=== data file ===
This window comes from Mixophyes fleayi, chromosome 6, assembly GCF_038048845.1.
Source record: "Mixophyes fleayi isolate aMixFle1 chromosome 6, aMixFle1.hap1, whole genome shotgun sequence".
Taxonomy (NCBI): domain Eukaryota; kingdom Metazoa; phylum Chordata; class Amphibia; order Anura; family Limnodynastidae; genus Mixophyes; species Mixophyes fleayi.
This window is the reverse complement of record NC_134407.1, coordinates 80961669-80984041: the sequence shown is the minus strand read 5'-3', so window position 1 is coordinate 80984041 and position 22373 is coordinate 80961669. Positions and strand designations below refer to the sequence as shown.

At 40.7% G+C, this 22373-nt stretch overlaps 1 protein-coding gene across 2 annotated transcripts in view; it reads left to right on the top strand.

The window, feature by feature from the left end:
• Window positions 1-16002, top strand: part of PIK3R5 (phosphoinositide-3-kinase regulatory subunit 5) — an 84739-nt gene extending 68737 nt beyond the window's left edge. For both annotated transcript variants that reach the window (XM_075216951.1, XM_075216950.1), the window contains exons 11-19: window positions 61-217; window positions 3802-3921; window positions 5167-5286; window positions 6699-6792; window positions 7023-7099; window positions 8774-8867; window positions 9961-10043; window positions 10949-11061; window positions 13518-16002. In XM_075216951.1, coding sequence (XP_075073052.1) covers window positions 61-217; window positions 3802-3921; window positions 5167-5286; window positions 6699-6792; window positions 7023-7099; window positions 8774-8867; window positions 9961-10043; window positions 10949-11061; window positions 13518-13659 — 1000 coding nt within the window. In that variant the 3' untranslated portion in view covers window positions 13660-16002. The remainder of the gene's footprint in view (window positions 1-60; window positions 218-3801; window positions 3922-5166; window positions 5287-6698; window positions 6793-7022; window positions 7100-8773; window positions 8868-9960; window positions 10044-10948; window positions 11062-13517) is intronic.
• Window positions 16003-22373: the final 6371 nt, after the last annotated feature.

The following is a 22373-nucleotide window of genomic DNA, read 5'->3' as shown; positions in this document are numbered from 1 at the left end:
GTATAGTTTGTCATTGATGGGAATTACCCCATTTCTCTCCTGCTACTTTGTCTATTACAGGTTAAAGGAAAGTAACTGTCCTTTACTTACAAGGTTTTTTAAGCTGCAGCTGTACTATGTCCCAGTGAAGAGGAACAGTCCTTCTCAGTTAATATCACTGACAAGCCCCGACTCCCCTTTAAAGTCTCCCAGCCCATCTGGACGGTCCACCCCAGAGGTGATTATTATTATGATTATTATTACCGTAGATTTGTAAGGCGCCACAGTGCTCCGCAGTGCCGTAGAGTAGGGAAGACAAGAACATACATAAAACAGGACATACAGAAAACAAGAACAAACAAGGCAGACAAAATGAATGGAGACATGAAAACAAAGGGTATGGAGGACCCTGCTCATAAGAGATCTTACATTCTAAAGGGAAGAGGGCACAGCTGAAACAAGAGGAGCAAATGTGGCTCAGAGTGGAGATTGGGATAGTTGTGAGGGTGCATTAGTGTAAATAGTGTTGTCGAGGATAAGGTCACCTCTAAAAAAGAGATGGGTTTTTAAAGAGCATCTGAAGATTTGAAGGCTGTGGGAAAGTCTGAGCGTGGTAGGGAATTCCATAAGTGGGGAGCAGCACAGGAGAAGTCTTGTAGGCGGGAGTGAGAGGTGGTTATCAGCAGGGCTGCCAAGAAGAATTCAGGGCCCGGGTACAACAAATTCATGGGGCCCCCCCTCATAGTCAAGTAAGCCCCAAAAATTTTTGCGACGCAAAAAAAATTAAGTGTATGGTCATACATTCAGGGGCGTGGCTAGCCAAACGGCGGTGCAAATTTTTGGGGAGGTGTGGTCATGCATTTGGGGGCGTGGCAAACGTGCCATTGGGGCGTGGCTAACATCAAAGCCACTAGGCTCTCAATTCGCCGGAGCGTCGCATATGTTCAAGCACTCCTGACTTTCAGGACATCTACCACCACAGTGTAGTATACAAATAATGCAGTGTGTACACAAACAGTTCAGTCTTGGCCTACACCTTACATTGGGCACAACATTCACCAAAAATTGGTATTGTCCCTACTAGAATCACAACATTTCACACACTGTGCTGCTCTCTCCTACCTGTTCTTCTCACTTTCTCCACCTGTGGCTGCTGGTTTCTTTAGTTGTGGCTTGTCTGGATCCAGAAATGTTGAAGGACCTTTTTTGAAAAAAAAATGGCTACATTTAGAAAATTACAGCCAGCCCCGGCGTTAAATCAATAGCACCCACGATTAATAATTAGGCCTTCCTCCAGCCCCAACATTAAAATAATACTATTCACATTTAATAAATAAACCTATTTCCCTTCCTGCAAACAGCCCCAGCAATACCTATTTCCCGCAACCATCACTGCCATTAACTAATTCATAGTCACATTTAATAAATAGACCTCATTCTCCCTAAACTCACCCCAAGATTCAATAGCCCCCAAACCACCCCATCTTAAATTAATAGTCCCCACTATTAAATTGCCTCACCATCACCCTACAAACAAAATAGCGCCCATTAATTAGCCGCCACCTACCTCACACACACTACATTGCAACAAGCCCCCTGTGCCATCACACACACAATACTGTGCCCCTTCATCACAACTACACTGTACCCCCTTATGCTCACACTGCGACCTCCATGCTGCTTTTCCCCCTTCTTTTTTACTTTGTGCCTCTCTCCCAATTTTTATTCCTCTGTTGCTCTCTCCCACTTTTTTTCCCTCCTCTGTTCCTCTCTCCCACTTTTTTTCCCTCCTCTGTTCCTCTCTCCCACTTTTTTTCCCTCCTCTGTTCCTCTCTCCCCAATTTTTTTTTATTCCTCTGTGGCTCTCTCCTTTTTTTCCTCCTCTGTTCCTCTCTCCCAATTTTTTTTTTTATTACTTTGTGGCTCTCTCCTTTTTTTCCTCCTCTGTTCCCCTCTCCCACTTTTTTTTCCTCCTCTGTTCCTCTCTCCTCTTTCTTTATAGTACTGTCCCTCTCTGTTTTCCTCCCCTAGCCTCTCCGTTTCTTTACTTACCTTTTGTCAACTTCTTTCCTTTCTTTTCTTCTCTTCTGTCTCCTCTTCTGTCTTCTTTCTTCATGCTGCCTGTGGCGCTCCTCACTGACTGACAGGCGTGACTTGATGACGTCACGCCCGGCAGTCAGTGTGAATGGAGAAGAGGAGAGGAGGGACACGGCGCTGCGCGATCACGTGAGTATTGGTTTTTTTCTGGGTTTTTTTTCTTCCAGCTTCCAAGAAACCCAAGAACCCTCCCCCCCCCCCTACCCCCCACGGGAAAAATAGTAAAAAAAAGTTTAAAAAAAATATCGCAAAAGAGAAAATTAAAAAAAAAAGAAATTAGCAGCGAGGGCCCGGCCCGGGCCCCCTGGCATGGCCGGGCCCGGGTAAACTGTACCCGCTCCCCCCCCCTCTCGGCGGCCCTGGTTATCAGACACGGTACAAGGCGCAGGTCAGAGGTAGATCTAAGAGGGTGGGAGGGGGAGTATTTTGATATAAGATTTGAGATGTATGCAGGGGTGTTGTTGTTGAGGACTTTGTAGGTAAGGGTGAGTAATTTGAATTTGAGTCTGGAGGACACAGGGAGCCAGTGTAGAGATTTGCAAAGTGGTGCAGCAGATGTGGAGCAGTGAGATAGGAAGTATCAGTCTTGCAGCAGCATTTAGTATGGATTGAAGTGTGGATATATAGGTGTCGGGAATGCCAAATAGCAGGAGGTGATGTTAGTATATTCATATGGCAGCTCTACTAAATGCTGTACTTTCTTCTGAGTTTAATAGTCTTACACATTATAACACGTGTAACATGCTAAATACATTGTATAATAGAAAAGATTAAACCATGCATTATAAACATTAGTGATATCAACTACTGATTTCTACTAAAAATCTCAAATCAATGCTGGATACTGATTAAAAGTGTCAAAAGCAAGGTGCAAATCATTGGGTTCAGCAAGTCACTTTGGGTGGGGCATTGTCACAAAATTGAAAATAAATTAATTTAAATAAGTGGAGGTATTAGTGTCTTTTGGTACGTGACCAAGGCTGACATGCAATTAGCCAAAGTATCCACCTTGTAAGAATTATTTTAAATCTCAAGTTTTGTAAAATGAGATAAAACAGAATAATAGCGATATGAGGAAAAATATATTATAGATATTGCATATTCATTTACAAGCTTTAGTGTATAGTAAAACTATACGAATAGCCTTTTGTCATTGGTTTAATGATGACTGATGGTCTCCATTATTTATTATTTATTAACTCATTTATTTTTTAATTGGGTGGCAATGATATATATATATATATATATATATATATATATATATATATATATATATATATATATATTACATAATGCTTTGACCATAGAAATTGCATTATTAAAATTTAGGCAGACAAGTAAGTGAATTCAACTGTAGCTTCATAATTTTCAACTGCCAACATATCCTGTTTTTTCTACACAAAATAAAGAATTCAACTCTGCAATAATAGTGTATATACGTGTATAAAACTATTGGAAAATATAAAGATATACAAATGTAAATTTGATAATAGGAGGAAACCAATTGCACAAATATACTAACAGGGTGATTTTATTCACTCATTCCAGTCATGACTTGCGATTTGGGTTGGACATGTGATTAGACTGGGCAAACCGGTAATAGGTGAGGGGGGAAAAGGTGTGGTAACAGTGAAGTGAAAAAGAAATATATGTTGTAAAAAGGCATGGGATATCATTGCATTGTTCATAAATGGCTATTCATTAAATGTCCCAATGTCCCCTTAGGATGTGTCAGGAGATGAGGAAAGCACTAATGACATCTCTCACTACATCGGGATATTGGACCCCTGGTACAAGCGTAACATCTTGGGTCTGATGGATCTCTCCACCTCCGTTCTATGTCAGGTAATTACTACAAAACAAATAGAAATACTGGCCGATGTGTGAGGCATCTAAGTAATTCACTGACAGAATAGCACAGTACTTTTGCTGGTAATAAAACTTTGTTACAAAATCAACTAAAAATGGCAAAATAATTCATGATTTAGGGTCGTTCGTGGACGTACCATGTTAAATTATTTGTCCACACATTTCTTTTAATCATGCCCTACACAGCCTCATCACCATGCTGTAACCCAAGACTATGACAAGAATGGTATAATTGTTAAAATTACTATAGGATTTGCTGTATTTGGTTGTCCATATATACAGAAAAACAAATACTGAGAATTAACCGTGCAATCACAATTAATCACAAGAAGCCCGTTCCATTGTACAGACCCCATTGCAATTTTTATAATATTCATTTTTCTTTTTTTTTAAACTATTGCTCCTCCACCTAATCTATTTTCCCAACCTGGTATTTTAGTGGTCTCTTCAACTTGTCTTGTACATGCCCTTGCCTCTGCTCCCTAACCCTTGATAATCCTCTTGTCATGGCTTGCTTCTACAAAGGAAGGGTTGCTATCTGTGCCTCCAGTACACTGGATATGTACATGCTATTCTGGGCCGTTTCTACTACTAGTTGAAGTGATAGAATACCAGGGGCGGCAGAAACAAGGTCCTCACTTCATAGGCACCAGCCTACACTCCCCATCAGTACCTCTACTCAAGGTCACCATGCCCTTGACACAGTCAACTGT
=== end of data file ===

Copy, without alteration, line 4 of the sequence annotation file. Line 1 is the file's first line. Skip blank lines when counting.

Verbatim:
This window is the reverse complement of record NC_134407.1, coordinates 80961669-80984041: the sequence shown is the minus strand read 5'-3', so window position 1 is coordinate 80984041 and position 22373 is coordinate 80961669. Positions and strand designations below refer to the sequence as shown.